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Tuesday, March 1, 2005 FULL SHOW | HEADLINES | NEXT: Custer Battles: Why Won’t the Justice Dept....
2005-03-01

Brooklyn’s Abu Ghraib: Detainees in Post 9/11 Sweep Allege Abuse in New York Detention Center

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Some of the Middle Eastern immigrants arrested in the days after 9/11 have alleged abuse at the hands of guards at a detention center in New York City. In a class action lawsuit, they detail these allegations, including humiliation, sleep deprivation, physical and sexual abuse. We speak with the New York Daily News reporter who reported on the story, the attorney in the suit and we go to Egypt to speak with one of the plaintiffs. [includes rush transcript]

We return now to our in-depth coverage of the treatment of people arrested, detained or imprisoned as part of the so-called war on terror. Today’s story takes us not to Guantanamo Bay or to Abu Ghraib or to the Bagram Air Base. It happened right here in New York at a facility some human rights lawyers are calling "Brooklyn’s Abu Ghraib."

In the days after the World Trade Center Attacks, 1,200 Middle Eastern immigrants nationwide were picked up by the Immigration and Naturalization service — now folded into the Homeland Security Department.

At least 84 of these detainees were held at the Metropolitan Detention Center in Brooklyn. Some were detained for months under a so-called "hold until cleared" policy. The policy permitted Muslim and Arab non-citizens to be arrested and held in custody until cleared by the FBI.

In 2002, seven plaintiff’s filed a class action lawsuit against employees of the Metropolitan Detention Center and the U.S government — challenging the constitutionality of this policy.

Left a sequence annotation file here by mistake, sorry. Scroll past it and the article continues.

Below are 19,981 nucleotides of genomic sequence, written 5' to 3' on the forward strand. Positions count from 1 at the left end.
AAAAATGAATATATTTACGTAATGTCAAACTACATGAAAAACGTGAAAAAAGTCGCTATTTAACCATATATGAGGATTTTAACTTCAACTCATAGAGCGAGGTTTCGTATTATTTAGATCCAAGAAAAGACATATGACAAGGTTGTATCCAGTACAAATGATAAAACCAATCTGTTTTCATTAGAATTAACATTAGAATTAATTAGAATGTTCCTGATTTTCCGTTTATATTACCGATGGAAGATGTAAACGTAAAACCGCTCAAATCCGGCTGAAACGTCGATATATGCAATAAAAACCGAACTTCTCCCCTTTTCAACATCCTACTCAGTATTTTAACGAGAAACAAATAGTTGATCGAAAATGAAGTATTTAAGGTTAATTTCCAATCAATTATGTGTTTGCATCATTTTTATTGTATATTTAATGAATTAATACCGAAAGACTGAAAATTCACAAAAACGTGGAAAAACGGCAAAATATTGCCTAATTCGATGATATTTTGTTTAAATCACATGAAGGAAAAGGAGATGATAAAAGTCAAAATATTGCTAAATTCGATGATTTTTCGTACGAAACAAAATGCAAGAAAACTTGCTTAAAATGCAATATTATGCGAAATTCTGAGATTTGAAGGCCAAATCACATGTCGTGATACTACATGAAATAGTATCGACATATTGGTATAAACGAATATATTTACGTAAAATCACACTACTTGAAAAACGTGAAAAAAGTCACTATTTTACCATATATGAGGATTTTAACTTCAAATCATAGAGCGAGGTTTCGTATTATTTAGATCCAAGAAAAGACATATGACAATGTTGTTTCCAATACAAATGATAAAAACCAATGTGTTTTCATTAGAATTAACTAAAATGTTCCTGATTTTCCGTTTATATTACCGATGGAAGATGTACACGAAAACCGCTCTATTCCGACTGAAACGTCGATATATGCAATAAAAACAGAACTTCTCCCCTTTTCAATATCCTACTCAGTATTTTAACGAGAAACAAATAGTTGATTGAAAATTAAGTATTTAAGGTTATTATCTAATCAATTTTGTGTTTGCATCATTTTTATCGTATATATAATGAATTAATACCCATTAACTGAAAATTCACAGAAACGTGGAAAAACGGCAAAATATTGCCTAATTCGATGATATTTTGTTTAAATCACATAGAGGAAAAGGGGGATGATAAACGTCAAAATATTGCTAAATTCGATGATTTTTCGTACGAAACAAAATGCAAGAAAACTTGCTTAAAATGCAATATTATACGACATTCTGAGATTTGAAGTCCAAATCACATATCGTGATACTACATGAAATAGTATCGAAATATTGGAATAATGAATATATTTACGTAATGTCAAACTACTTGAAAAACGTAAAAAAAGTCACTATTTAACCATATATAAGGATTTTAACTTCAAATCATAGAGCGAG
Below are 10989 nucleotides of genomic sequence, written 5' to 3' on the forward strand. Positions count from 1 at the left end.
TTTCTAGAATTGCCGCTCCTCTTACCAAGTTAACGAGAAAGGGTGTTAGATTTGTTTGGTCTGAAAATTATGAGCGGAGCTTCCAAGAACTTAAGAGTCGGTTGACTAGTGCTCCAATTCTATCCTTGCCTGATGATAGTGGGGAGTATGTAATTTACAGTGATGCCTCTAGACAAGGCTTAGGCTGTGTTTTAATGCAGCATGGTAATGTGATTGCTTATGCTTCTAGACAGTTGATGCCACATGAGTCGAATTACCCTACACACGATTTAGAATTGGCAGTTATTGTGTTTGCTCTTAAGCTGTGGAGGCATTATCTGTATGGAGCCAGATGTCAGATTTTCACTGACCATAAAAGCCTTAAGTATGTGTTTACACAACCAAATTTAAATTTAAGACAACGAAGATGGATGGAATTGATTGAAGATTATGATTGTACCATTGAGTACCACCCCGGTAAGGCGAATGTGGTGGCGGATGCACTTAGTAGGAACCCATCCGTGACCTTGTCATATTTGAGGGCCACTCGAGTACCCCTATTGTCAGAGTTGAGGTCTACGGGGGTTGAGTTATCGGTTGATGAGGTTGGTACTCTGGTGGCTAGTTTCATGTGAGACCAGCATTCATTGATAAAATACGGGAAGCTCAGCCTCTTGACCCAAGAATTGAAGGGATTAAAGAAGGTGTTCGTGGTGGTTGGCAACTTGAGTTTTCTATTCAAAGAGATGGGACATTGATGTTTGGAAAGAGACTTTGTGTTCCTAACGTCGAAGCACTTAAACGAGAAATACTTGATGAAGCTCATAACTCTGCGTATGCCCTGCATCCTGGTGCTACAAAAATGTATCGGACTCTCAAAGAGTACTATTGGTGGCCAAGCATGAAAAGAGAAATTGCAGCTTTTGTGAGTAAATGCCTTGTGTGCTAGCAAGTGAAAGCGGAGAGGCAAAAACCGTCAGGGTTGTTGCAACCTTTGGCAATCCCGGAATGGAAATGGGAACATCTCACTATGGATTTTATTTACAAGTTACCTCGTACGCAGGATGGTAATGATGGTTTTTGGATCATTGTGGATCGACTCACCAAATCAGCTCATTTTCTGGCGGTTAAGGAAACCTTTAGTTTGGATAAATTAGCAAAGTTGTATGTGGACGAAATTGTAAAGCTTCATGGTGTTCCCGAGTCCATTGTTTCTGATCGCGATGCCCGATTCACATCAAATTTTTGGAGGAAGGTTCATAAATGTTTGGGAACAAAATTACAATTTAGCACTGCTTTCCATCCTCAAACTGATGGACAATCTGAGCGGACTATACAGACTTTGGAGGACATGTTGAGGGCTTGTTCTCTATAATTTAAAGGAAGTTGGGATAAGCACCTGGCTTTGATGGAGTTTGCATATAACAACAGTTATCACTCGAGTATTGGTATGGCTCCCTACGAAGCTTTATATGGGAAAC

The plaintiffs have also alleged abuse during their time in detention. The New York Daily News ran a major expose on February 20th detailing these allegations, including humiliation, sleep deprivation, physical and sexual abuse. And though the Inspector General at the Justice Department substantiated many of these charges — the Department has refused to prosecute any officers at the Metropolitan Detention Center.

The Bureau of Prisons did not return our calls when we asked them to comment on the case. And the Justice Department did not respond to our request for information on their investigation.

  • Larry Cohler -Esses, reporter with the New York Daily News. He wrote the article, "Brooklyn’s Abu Ghraib".
  • Nancy Chang, attorney at the Center for Constitutional Rights, which is representing plaintiffs who claim they were abused and held unconstitutionally at the Metropolitan Detention Center in Brooklyn in the case _ Turkmen v. Ashcroft_.
  • Yasser Ibrahim, was held for 8 months at the Metropolitan Detention Center in Brooklyn. He is a plaintiff in the case Turkmen v. Ashcroft filed by the Center for Consitutional RIghts.

Transcript

This is a rush transcript. Copy may not be in its final form.

AMY GOODMAN: We are joined in the studio by Nancy Chang, of the Center for Constitutional Rights, the lawyer representing plaintiffs in the suit, and by Larry Cohler-Esses, the reporter who wrote the article for The New York Daily News. On the phone from Egypt, we have Yasser Ibrahim, one of the plaintiffs in the suit. Larry, let’s begin with you. Tell us the story of MDC.

LARRY COHLER-ESSES: Well, as you said, there were 84 prisoners that were basically swept off the streets of New York and elsewhere in the country. In the days right after 9/11, there was a policy by the Justice Department basically to get any immigrants on any irregularities that they could find on them responding to reports, tips that they got that people saw that there were immigrants they were suspicious of. If those immigrants had visa violations or any other irregularities in the record, they were basically put into prison. And according to Justice Department’s policy, they were held there while the FBI. investigated to see if they might have any connection to 9/11. In the case of MDC in Brooklyn, in Sunset Park, Brooklyn, this was the place to which those prisoners were sent that were considered "of high interest." These were people that the Justice Department determined were the people they were most interested in learning about, most suspicious of, and they report not in a regular prison population, but in what was called the "ADMAXSHU," the maximum security isolation jail cells.